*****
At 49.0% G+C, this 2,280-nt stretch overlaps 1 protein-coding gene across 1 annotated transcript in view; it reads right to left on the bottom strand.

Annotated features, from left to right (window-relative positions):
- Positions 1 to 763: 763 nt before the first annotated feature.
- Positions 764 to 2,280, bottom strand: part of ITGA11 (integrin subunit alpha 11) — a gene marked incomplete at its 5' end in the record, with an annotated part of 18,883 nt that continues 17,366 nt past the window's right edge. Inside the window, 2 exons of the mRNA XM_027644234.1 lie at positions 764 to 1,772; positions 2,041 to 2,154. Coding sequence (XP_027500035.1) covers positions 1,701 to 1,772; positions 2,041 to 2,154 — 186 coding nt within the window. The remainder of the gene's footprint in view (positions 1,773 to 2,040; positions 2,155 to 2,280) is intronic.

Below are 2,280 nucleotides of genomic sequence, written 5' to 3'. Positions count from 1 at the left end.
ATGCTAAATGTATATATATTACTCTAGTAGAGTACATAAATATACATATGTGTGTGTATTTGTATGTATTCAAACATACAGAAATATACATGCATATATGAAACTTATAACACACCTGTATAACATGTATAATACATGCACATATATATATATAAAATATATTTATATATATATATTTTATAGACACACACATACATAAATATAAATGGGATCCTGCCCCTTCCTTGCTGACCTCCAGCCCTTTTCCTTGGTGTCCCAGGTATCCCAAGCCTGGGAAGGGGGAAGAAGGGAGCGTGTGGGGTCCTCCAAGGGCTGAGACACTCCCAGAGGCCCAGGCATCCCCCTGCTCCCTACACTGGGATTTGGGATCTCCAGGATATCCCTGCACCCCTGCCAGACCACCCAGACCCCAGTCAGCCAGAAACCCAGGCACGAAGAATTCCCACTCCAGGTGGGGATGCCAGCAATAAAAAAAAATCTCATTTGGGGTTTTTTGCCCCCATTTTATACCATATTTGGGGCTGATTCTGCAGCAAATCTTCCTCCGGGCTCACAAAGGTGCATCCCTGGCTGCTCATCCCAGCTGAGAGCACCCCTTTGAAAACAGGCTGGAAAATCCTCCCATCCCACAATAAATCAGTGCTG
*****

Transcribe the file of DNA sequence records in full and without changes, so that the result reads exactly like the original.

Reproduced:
At 49.0% G+C, this 2,280-nt stretch overlaps 1 protein-coding gene across 1 annotated transcript in view; it reads right to left on the bottom strand.

Annotated features, from left to right (window-relative positions):
- Positions 1 to 763: 763 nt before the first annotated feature.
- Positions 764 to 2,280, bottom strand: part of ITGA11 (integrin subunit alpha 11) — a gene marked incomplete at its 5' end in the record, with an annotated part of 18,883 nt that continues 17,366 nt past the window's right edge. Inside the window, 2 exons of the mRNA XM_027644234.1 lie at positions 764 to 1,772; positions 2,041 to 2,154. Coding sequence (XP_027500035.1) covers positions 1,701 to 1,772; positions 2,041 to 2,154 — 186 coding nt within the window. The remainder of the gene's footprint in view (positions 1,773 to 2,040; positions 2,155 to 2,280) is intronic.

Below are 2,280 nucleotides of genomic sequence, written 5' to 3'. Positions count from 1 at the left end.
ATGCTAAATGTATATATATTACTCTAGTAGAGTACATAAATATACATATGTGTGTGTATTTGTATGTATTCAAACATACAGAAATATACATGCATATATGAAACTTATAACACACCTGTATAACATGTATAATACATGCACATATATATATATAAAATATATTTATATATATATATTTTATAGACACACACATACATAAATATAAATGGGATCCTGCCCCTTCCTTGCTGACCTCCAGCCCTTTTCCTTGGTGTCCCAGGTATCCCAAGCCTGGGAAGGGGGAAGAAGGGAGCGTGTGGGGTCCTCCAAGGGCTGAGACACTCCCAGAGGCCCAGGCATCCCCCTGCTCCCTACACTGGGATTTGGGATCTCCAGGATATCCCTGCACCCCTGCCAGACCACCCAGACCCCAGTCAGCCAGAAACCCAGGCACGAAGAATTCCCACTCCAGGTGGGGATGCCAGCAATAAAAAAAAATCTCATTTGGGGTTTTTTGCCCCCATTTTATACCATATTTGGGGCTGATTCTGCAGCAAATCTTCCTCCGGGCTCACAAAGGTGCATCCCTGGCTGCTCATCCCAGCTGAGAGCACCCCTTTGAAAACAGGCTGGAAAATCCTCCCATCCCACAATAAATCAGTGCTG